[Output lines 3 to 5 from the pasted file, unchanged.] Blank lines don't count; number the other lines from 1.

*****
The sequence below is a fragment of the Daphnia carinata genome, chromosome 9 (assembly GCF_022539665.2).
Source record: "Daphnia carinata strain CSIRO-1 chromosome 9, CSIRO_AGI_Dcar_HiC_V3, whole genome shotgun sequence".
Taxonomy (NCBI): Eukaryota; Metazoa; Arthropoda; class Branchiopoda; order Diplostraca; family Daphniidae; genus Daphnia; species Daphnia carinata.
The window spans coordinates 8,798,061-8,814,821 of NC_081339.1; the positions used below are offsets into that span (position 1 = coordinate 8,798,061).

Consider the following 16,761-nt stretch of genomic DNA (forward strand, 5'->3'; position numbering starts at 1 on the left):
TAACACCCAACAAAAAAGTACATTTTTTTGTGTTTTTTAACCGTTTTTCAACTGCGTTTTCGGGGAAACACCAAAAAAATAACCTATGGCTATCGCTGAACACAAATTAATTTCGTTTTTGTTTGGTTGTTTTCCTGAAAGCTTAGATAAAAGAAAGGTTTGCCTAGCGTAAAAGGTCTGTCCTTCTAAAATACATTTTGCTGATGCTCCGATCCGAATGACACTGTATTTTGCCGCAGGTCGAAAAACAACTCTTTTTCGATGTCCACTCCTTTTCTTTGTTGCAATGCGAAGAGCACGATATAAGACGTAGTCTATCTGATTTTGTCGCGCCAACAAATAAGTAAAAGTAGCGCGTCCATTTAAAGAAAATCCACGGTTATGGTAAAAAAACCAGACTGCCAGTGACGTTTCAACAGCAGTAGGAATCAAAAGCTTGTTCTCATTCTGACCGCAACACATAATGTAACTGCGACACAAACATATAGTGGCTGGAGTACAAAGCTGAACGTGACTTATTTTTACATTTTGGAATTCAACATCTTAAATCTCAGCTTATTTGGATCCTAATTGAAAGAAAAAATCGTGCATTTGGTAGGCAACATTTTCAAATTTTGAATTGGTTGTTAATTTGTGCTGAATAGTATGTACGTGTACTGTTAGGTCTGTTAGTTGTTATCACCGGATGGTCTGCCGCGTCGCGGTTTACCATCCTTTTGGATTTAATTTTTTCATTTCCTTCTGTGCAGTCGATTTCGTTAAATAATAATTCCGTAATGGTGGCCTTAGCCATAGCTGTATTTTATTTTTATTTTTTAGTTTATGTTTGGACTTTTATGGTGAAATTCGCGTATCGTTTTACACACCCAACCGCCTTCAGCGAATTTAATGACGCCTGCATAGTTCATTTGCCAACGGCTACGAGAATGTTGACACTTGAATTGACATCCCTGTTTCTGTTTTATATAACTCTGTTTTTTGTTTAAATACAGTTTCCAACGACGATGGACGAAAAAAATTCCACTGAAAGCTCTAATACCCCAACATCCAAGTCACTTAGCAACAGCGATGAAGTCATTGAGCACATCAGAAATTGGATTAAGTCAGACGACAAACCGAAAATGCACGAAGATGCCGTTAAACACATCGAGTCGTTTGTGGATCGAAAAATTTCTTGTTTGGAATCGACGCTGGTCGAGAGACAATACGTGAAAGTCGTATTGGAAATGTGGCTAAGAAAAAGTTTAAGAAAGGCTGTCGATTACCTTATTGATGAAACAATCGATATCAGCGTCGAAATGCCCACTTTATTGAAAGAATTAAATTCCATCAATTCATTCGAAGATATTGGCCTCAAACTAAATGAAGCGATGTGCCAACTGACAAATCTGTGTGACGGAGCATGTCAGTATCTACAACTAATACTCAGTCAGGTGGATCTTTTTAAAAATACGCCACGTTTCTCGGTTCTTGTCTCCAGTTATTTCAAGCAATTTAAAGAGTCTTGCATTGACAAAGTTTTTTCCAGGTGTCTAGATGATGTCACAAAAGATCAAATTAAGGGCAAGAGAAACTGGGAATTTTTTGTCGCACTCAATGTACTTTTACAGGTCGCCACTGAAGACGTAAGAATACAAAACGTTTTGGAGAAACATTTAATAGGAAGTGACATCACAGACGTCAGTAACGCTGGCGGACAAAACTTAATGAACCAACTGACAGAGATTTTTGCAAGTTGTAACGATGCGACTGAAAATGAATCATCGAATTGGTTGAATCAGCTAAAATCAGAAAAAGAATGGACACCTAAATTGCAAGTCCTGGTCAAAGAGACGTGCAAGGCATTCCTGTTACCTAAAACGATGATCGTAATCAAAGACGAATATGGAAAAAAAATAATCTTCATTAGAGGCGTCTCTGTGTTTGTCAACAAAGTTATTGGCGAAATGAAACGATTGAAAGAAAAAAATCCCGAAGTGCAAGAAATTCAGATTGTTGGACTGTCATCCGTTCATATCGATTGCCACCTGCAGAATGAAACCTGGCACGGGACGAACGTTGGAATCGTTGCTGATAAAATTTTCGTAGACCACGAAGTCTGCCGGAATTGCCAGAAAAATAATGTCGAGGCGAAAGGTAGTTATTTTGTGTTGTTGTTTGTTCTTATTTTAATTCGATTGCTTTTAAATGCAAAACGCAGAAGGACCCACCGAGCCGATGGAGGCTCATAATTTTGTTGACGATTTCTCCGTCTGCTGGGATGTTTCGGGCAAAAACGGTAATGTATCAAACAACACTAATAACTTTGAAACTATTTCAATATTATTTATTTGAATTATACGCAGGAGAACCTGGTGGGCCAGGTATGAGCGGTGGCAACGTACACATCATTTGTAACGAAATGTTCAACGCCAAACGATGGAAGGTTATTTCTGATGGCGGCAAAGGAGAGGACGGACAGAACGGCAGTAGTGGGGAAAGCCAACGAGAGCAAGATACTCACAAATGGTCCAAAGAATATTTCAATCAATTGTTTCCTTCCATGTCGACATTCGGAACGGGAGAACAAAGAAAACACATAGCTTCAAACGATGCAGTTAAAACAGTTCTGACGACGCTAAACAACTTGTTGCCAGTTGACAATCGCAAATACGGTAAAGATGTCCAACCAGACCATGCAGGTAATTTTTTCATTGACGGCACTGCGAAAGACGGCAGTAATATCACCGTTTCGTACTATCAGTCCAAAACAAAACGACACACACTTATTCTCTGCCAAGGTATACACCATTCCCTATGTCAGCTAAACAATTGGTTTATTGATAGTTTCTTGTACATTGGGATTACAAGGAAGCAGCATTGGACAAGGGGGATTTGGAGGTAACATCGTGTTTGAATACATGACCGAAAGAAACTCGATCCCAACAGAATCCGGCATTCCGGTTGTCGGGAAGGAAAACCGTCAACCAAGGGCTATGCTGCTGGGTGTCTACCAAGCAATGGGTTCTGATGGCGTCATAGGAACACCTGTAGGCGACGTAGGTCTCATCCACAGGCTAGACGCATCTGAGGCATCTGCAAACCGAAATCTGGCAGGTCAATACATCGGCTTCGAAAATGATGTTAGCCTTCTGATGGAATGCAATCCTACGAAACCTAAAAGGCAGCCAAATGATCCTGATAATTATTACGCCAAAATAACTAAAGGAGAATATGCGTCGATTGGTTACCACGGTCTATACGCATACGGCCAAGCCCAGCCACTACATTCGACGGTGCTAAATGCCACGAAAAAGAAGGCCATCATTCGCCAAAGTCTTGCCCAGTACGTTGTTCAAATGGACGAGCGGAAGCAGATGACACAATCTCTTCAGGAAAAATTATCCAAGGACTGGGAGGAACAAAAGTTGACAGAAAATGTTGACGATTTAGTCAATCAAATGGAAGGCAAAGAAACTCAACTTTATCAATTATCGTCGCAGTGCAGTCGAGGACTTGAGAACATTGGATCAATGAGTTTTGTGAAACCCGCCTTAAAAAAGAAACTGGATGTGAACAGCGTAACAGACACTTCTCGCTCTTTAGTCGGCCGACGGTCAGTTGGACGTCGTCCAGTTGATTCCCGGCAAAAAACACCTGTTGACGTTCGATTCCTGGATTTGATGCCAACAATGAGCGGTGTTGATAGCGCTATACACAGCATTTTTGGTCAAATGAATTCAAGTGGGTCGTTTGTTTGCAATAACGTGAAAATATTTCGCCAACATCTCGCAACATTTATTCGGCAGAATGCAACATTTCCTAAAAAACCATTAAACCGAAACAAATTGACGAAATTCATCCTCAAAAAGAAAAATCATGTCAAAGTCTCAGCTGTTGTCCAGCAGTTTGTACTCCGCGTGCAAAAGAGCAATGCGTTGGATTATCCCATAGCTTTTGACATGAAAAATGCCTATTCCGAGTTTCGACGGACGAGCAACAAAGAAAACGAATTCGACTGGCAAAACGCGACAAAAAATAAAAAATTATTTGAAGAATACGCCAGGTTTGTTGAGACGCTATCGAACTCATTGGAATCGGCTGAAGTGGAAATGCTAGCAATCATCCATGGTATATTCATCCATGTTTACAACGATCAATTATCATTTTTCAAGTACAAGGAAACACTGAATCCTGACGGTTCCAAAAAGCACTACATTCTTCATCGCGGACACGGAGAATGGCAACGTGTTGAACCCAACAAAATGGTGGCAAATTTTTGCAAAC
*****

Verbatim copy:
Taxonomy (NCBI): Eukaryota; Metazoa; Arthropoda; class Branchiopoda; order Diplostraca; family Daphniidae; genus Daphnia; species Daphnia carinata.
The window spans coordinates 8,798,061-8,814,821 of NC_081339.1; the positions used below are offsets into that span (position 1 = coordinate 8,798,061).

Consider the following 16,761-nt stretch of genomic DNA (forward strand, 5'->3'; position numbering starts at 1 on the left):